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The Kneading Conference began in 2007 with a few tents and mobile ovens in a church parking lot. Now those tents and ovens congregate at the Skowhegan fairgrounds each July, drawing people from all over the world to Maine for hands-on bread workshops, for talks and presentations on all the things that lead to bread – especially ovens and grains.

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Ciril HitzThe Kneading Conference, held annually in Skowhegan, Maine, brings together people who love bread: from growing and milling the grains to baking and tasting the finished product, and everything in between. Each year amateur and professional bakers, farmers, earth oven enthusiasts and food fanatics gather for two days of seminars, hands-on workshops, social networking and, of course, delicious food.

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Designed by Jack Lazor, Butterworks Farm This small scale grain dryer is a scaled down version of a larger flat bottomed aeration grain bin. The vessel consists of corrugated, galvanized rings from a six-foot diameter hopper bottom farm grain bin. Instead of placing these rings on a cement foundation, as would be done with a larger stationary bin, the rings are installed on top of a scaled plywood box built around a frame of three inch channel iron.

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Matt Williams, whose core farm principle is to help build the food community of Maine, discussed his experiences with growing organic grains for a decade and processing his and others’ organic grains for five years at his Aurora Mills & Farms in Linneus, in Aroostook County. Some 40,000 to 60,000 acres of small grains grow in Aroostook, primarily barley (half of which is used for malt) and oats.

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Heritage wheatEli Rogosa spoke at Spring Growth about her work with traditional farmers who grow landrace wheat. She explained the hidden crisis of modern “Green Revolution” wheat, the most widely grown crop on earth, which has been “bred by industrial breeders in agrochemical soaked fields for high yield and uniformity.” Nutrition is neglected, said Rogosa, and flavor is forgotten.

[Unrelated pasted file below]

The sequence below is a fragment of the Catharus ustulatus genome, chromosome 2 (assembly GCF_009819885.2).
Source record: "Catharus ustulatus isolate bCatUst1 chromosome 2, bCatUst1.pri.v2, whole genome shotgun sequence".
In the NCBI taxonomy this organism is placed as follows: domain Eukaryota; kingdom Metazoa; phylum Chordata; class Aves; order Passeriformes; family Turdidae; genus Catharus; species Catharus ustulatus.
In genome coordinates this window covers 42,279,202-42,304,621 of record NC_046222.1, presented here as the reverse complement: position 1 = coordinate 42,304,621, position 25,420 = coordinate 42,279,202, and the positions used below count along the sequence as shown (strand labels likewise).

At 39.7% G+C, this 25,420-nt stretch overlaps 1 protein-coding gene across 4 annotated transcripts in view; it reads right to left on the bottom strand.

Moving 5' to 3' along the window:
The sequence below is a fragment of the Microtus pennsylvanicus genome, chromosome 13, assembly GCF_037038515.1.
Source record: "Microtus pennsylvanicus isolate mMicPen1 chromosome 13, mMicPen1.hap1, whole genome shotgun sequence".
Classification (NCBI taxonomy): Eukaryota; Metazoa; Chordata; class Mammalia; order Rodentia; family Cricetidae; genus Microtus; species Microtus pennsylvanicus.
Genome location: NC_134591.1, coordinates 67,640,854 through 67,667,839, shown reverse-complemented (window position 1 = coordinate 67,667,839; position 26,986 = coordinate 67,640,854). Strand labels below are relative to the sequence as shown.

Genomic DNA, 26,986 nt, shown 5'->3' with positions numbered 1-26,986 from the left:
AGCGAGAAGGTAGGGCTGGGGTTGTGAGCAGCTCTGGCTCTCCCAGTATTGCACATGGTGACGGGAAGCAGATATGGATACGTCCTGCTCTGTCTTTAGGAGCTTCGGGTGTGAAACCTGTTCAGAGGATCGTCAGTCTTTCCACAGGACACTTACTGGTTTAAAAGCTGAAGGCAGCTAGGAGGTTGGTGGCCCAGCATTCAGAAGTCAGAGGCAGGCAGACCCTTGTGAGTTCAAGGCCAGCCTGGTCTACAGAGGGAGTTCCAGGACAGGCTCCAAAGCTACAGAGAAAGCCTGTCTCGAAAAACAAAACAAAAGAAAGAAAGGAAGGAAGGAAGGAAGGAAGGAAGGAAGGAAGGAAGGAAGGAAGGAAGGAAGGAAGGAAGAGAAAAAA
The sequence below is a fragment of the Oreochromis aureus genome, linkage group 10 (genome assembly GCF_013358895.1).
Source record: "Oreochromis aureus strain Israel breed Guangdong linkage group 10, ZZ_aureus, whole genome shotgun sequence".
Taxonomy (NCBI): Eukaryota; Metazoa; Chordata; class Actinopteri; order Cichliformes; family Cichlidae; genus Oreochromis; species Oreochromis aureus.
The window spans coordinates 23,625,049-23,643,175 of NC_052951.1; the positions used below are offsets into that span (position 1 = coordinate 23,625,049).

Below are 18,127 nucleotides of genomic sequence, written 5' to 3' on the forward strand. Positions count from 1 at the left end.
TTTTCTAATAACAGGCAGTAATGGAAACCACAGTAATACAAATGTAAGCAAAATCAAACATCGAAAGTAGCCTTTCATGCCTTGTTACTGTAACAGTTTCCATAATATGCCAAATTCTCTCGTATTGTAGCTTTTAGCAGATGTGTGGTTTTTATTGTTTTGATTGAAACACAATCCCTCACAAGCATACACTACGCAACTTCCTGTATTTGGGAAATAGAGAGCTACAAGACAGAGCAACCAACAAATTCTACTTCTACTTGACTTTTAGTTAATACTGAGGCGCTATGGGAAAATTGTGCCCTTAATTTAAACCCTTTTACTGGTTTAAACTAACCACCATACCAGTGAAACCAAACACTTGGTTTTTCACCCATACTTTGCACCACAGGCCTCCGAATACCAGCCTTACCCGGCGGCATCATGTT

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Rick Kersbergen of UMaine Cooperative Extension presented information on a SARE project for growing small winter grains in Maine and Vermont. Small grains might fit into a dairy crop rotation after a corn silage crop to offset corn prices. Kersbergen noted that to feed 10 pounds of barley per cow per day takes about 2 tons per cow per year. For a 60-cow herd, those 120 tons would require 60 acres of land. Winter, or fall-planted, grains are usually planted in early to mid-September. They are well adapted to New England growing conditions, and weed management is much easier with fall- than spring-planted grains.

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Ellen Mallory of the University of Maine reported on weed control tactics in organic cereals for graduate student Lauren Kolb, research associate Tom Molloy and associate professor Eric Gallandt. Mallory said that the primary strategy for weed control in organic cereals now is tine harrowing when weeds are in the white thread stage, which can be very effective when the soil is dry. “You can get weed reduction on the same order as herbicides – maybe 90 percent control.” But if the soil is wet and/or weeds are bigger, control can be as low as 20 percent.

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A two-year study shows that blends of complementary wheat varieties out-yield single varieties, or nonblends, by a mean of 2.3 bushels per acre

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Ecologist Adam Davis, with the USDA Agricultural Research Service in Urbana, Illinois, is experimenting with a no-till system in which 7-foot-tall cereal rye is flattened into dense vegetative mats that secure soil and curtail weeds.

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Researchers have designed three heat-loving barley enzymes that perform exceptionally well at temperatures hovering above 70 degrees C., or about 160 degrees F. Thanks to their heat tolerance, these enzymes can yield up to 30% more sugar than enzymes in conventional barley lines.

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Minnesota grain farmers could make more money by switching to organic grain crops, says a four-year study conducted at the Swan Lake Research Farm near Morris, Minnesota. The study analyzed economic risks and transition effects of switching to organic farming.

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Jalko Farm slopes east and north along a windy rise in Madawaska, Maine. The dirt driveway and dark brown barns are home to Northern-Most Feeds, LLC, whose owners make organic chicken, pig, goat and cattle feed from Maine-grown oats and wheat midds (a byproduct of milling wheat for flour) and from New England-grown corn and soy.

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Maine’s cool climate and uniform rainfall favor barley production. Barley rapidly develops an extensive root system and needs a moderately deep, well-drained soil. Timing of several management practices is critical to obtain optimum yield and quality.

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